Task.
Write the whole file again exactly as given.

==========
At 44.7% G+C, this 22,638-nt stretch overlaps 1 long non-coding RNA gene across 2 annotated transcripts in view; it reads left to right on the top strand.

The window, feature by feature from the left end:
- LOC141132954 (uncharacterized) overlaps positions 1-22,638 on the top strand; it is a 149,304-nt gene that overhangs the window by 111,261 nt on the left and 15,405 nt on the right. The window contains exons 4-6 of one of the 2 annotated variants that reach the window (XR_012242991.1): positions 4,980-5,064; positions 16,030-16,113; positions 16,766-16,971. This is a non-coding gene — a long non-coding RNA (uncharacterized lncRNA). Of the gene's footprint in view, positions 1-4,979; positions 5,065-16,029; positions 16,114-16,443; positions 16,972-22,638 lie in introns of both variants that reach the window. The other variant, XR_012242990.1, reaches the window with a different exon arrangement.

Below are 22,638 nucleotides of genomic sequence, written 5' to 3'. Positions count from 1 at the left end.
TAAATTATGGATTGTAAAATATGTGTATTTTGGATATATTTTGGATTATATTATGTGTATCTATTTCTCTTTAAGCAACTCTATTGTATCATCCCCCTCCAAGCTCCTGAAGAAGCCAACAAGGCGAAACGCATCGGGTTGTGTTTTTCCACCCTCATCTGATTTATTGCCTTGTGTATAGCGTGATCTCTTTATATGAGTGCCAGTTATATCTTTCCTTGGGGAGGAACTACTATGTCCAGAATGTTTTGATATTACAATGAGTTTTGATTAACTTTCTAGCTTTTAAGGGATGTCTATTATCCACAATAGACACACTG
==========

At 44.7% G+C, this 22,638-nt stretch overlaps 1 long non-coding RNA gene across 2 annotated transcripts in view; it reads left to right on the top strand.

The window, feature by feature from the left end:
- LOC141132954 (uncharacterized) overlaps positions 1-22,638 on the top strand; it is a 149,304-nt gene that overhangs the window by 111,261 nt on the left and 15,405 nt on the right. The window contains exons 4-6 of one of the 2 annotated variants that reach the window (XR_012242991.1): positions 4,980-5,064; positions 16,030-16,113; positions 16,766-16,971. This is a non-coding gene — a long non-coding RNA (uncharacterized lncRNA). Of the gene's footprint in view, positions 1-4,979; positions 5,065-16,029; positions 16,114-16,443; positions 16,972-22,638 lie in introns of both variants that reach the window. The other variant, XR_012242990.1, reaches the window with a different exon arrangement.

Below are 22,638 nucleotides of genomic sequence, written 5' to 3'. Positions count from 1 at the left end.
TAAATTATGGATTGTAAAATATGTGTATTTTGGATATATTTTGGATTATATTATGTGTATCTATTTCTCTTTAAGCAACTCTATTGTATCATCCCCCTCCAAGCTCCTGAAGAAGCCAACAAGGCGAAACGCATCGGGTTGTGTTTTTCCACCCTCATCTGATTTATTGCCTTGTGTATAGCGTGATCTCTTTATATGAGTGCCAGTTATATCTTTCCTTGGGGAGGAACTACTATGTCCAGAATGTTTTGATATTACAATGAGTTTTGATTAACTTTCTAGCTTTTAAGGGATGTCTATTATCCACAATAGACACACTG